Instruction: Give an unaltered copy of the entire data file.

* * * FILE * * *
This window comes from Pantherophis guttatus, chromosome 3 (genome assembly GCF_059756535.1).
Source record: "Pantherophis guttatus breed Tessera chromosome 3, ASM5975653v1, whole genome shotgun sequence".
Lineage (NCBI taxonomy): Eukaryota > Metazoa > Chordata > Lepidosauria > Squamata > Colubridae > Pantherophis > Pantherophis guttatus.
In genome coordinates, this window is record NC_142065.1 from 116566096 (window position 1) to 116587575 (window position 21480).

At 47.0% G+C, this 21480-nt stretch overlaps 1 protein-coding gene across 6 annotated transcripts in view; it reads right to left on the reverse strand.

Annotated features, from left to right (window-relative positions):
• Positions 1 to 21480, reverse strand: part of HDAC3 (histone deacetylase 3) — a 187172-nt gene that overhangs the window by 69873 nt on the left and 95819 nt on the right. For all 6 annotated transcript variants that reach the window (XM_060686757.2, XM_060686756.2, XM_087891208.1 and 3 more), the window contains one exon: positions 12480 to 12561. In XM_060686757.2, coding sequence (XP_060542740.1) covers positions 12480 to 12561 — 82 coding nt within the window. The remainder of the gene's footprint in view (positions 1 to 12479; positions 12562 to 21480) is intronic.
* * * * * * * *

This window comes from Pantherophis guttatus, chromosome 3 (genome assembly GCF_059756535.1).
Source record: "Pantherophis guttatus breed Tessera chromosome 3, ASM5975653v1, whole genome shotgun sequence".
Lineage (NCBI taxonomy): Eukaryota > Metazoa > Chordata > Lepidosauria > Squamata > Colubridae > Pantherophis > Pantherophis guttatus.
In genome coordinates, this window is record NC_142065.1 from 116566096 (window position 1) to 116587575 (window position 21480).

At 47.0% G+C, this 21480-nt stretch overlaps 1 protein-coding gene across 6 annotated transcripts in view; it reads right to left on the reverse strand.

Annotated features, from left to right (window-relative positions):
• Positions 1 to 21480, reverse strand: part of HDAC3 (histone deacetylase 3) — a 187172-nt gene that overhangs the window by 69873 nt on the left and 95819 nt on the right. For all 6 annotated transcript variants that reach the window (XM_060686757.2, XM_060686756.2, XM_087891208.1 and 3 more), the window contains one exon: positions 12480 to 12561. In XM_060686757.2, coding sequence (XP_060542740.1) covers positions 12480 to 12561 — 82 coding nt within the window. The remainder of the gene's footprint in view (positions 1 to 12479; positions 12562 to 21480) is intronic.